Drawn to Comics: “Legend of Korra: Turf Wars” Answers Your Korrasami Prayers by Being Really Gay

A lot of us have been looking forward to the Legend of Korra comics we were told about shortly after the show ended. We were told that they’d be written by one of the creators of the show and that excitingly, these comics would explore Korra and Asami’s relationship and show more explicitly that they are gay for each other. That’s exactly what Legend of Korra: Turf Wars Part One does. Not only that, but it picks up literally right where the series ended and in the exact voice of the show. This makes sense as it’s written by Michael Dante DiMartino, one of the co-creators and writers of Legend of Korra. The art — by Asian-American artist Irene Koh, with colors by Vivian Ng — is perfectly dynamic for a comic based on a cartoon, and while it’s definitely in Koh’s style, it retains all the stunning visual style of the show. If you liked the show, you’re going to like this comic.

This book is just straighforwardly gay. Like, capital G Gay. If you were looking for nuance or subtext, this comic is not for you. Literally the first 21 pages are just Korra and Asami being gay and talking about their relationship. Nothing else happens. There’s a bit more plot for the rest of the book, but even mixed in with that are more pages and panels where they’re just doing nothing but talking about being gay or actually being gay. It’s called Legend of Korra: Turf Wars but it might as well be called Legend of Korra: Talking About Gay Stuff.

We pick up as Korra and Asami are enjoying a gaycation in the Spirit World. They kiss, they tell each other when they first realized they were gay for each other, they encounter some spirits. It’s actually really nice to see some drama-free and mostly uneventful interactions between a gay couple, something we so rarely get. When they decide to leave they Spirit World, they also decide to start telling people that they’re a couple. Sometimes this goes better than other times, but we don’t see any straight up homophobia in this book, whichI really like.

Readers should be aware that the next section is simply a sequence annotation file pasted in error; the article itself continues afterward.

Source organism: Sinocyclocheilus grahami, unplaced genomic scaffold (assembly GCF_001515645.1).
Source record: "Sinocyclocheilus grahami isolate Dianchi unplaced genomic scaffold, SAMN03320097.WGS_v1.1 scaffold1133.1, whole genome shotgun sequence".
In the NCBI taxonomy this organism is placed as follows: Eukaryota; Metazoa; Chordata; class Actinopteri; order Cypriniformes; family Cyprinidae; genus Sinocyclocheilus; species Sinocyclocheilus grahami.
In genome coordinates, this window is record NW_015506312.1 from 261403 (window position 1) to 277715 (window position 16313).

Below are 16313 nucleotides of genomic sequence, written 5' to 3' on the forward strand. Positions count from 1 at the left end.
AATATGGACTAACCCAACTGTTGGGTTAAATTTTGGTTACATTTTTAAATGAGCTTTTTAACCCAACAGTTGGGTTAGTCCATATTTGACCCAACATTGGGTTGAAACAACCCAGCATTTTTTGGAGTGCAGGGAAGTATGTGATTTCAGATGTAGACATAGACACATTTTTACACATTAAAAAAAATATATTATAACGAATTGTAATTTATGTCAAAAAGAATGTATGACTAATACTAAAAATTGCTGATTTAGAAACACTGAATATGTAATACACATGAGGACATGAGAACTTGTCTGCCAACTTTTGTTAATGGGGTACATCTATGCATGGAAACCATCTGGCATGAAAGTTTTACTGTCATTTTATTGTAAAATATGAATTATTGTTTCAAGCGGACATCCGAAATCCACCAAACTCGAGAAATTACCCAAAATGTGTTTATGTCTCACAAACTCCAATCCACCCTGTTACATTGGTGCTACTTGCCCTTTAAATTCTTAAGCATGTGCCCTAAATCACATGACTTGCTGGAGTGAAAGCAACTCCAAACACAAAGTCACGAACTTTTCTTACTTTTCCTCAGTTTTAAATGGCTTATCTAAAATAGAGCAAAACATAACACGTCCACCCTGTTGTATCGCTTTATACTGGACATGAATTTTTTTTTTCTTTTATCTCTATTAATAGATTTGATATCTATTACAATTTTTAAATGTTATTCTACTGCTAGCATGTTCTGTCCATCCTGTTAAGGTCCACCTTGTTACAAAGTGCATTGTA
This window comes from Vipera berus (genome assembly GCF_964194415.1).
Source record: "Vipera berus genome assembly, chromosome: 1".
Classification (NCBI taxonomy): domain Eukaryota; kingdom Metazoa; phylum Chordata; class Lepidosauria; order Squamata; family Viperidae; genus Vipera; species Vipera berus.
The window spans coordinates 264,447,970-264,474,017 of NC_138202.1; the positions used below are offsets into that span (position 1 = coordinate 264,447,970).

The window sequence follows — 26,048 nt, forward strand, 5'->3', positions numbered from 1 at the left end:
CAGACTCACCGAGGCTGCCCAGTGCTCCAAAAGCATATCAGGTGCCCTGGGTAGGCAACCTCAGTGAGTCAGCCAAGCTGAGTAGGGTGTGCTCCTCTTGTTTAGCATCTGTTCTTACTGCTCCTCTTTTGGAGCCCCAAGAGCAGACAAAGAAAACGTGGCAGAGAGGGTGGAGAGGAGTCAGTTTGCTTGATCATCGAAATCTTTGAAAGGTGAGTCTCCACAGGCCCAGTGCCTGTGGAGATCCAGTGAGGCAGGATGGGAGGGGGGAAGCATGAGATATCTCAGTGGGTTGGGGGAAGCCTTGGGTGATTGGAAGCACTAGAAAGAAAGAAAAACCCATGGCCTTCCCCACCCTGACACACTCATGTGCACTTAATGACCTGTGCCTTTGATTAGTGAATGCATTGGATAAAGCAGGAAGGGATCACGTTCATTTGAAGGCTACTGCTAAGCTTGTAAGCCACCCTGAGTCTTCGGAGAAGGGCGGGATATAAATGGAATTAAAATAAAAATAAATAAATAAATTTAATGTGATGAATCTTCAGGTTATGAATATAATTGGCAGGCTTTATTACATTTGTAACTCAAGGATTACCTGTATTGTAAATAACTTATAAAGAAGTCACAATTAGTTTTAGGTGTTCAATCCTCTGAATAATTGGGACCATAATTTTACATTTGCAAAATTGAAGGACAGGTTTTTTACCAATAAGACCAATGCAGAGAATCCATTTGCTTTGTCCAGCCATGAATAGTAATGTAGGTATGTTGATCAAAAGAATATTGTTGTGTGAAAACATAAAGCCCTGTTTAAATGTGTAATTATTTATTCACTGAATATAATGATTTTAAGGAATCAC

Also, don’t worry, there’s plenty of action and bending and intrigue. Apart from the whole gay thing, there’s trouble brewing when a developer wants to build an amusement park around one of the portals to the Spirit World that will actually take tourists on trips there. The Mayor of Republic City has been completely ineffectual and claims that the city’s coffers are empty. As if these political problems weren’t enough, there’s a new gang leader, Tokuga, who starts causing problems not just for Korra, but for the entire city.

It’s really interesting to see how queerness is seen in the world of Avatar. We learn that the Air Benders have always been openly welcome to same-sex relationships, that the Earth Kingdom is perhaps the slowest to adapt to modern sensibilities and other interesting information about the world that we previously didn’t know. Plus, Turf Wars confirms the long-held fan theory that Avatar Kyoshi was bisexual, as well as having another character from the show talk about their queerness. Yeah, this book makes pretty much everyone gay. But joking aside, it is really cool that we learn about other queer people in this universe, as we get to see that it’s a common thing. Korra and Asami aren’t alone, they have a history and a community and that’s both great for representation and accurate to real life.

In part, this seems like the clearest possible answer Michael Dante DiMartino could give to those of us who questioned whether the closing scenes in the animated series Legend of Korra was enough to count as textual queer representation that would help both queer youth see themselves and would be seen by non-queer people who aren’t looking for queer content and possibly putting it in places where it doesn’t actually exist. Here we spend pages, entire scenes, being clear and explicit that they are a couple, that they are in love, that they are gay. It’s really terrific. I’d like to send a huge, huge, huge thank you to DiMartino for this. This is exactly what queer fans have been begging for and wanting from so many different shows for so many years. And now we finally get it.

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Welcome to Drawn to Comics! From diary comics to superheroes, from webcomics to graphic novels – this is where we’ll be taking a look at comics by, featuring and for queer ladies. So whether you love to look at detailed personal accounts of other people’s lives, explore new and creative worlds, or you just love to see hot ladies in spandex, we’ve got something for you.